Politicians have been left “extremely disappointed” after OVO Energy failed to give a “satisfactory answer” on whether 1700 employees will lose their jobs.
Members of Parliament met virtually with company bosses on Friday morning after it announced plans to cut a quarter of its workforce.
OVO Energy is set to close its base in Inveralmond in Perth, with offices in Edinburgh, Cumbernauld and Dunfermline also affected.
“I am extremely disappointed with the lack of clarity that was provided in today’s meeting with OVO officials,” said Pete Wishart, MP for Perth and North Perthshire.
“Despite several attempts, we are still no closer to understanding what exactly the closure of OVO’s Perth office means for job losses.”
It is understood around 700 people work at the Perth office, where Scottish and Southern Energy (SSE) is also based.
Deputy first minister and MSP for Perthshire North, John Swinney, said he remained concerned following the meeting with Adrian Letts, CEO of OVO’s retail energy business.
“Despite our repeated attempts to seek clarity, OVO did not provide a satisfactory answer on whether compulsory redundancies would be implemented if 1700 employees did not accept the offer of voluntary redundancy”, he said.
“It is very unsatisfactory that OVO are either unwilling or unable to share with us basic information regarding any potential escalation of a voluntary redundancy scheme.”
The SNP politicians said they were angry after OVO promised to increase the workforce and protect jobs when it took over from SSE two years ago.
“I am hugely disappointed that OVO founder and chief executive, Stephen Fitzpatrick, did not make himself available to answer serious questions about the planned closure of the Perth office,” said Jim Fairlie, MSP for Perthshire South and Kinross-shire.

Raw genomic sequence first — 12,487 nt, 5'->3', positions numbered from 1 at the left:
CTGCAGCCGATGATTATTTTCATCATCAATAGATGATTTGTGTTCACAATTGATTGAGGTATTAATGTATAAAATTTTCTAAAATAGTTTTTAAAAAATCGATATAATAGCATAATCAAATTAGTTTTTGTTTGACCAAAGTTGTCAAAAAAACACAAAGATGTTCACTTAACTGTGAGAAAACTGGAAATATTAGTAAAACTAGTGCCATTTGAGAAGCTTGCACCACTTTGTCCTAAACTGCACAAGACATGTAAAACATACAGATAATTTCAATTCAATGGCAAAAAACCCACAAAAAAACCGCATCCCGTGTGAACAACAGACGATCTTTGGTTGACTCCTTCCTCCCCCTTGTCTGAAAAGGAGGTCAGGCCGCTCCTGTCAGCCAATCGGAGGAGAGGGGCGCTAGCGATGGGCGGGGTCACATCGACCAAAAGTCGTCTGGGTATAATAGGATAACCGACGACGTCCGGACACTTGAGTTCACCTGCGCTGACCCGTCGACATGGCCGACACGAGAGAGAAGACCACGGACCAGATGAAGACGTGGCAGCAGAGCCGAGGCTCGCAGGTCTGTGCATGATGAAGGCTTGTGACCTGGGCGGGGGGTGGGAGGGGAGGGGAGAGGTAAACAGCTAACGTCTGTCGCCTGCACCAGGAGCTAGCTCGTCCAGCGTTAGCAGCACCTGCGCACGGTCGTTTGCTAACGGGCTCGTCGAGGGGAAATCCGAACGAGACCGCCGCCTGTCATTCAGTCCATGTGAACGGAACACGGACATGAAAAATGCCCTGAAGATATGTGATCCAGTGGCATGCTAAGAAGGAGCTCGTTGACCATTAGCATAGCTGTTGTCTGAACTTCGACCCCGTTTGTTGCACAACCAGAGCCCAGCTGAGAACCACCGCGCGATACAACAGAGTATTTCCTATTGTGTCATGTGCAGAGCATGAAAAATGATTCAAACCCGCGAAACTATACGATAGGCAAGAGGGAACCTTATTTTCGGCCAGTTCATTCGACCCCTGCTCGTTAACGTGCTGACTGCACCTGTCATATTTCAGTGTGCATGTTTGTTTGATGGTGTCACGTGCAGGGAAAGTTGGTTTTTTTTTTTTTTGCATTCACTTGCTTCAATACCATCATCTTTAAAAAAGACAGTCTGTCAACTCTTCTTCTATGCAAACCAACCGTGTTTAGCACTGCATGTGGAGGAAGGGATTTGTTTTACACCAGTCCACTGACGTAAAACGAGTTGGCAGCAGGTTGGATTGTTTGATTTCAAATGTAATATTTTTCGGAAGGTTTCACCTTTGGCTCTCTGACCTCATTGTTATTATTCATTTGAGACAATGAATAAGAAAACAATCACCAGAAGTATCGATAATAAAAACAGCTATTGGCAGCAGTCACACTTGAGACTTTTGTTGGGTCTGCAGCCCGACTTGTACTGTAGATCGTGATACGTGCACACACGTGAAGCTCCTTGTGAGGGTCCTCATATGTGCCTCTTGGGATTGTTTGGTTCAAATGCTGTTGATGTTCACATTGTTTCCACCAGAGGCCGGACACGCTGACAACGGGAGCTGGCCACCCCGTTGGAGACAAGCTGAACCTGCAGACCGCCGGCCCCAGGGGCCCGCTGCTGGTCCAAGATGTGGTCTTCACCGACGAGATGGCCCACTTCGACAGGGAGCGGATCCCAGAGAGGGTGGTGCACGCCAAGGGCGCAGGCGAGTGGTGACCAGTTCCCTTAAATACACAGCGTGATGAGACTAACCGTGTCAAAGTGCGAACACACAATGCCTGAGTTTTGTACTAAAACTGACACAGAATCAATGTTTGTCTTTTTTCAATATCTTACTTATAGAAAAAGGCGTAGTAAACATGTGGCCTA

“When OVO first bought SSE Retail, they talked a good game in relation to their relationship with their workforce, but that was not particularly evident at our meeting.”
The SNP politicians said they wanted clarity on the number of redundancies planned and the timescale for the closure.
A subsequent meeting has been agreed for early February, once OVO has “a better understanding of the uptake of the voluntary redundancy programme”.
Conservative MSPs Murdo Fraser and Liz Smith are meeting with the energy company to discuss the planned closure later on Friday.
Fraser previously called on OVO to look into the possibility of allowing some of its Perth staff to work remotely from home rather than face being made redundant.
A OVO Energy spokesperson said: “Scotland is a great place for our business, which is why we’re making it an operational centre of excellence, and one of our three office locations.
“We are opening a new OVO Academy in Glasgow, creating opportunities in the city that hosted COP26, for those who want to be at the forefront of the UK’s green revolution.
“While we’re closing some of our offices, there is an opportunity for remote working. The pandemic has changed the way we work, and many of our offices are underused with people already working remotely.
“We’re committed to investing in Scotland; creating higher skilled, better paid jobs in Scotland.”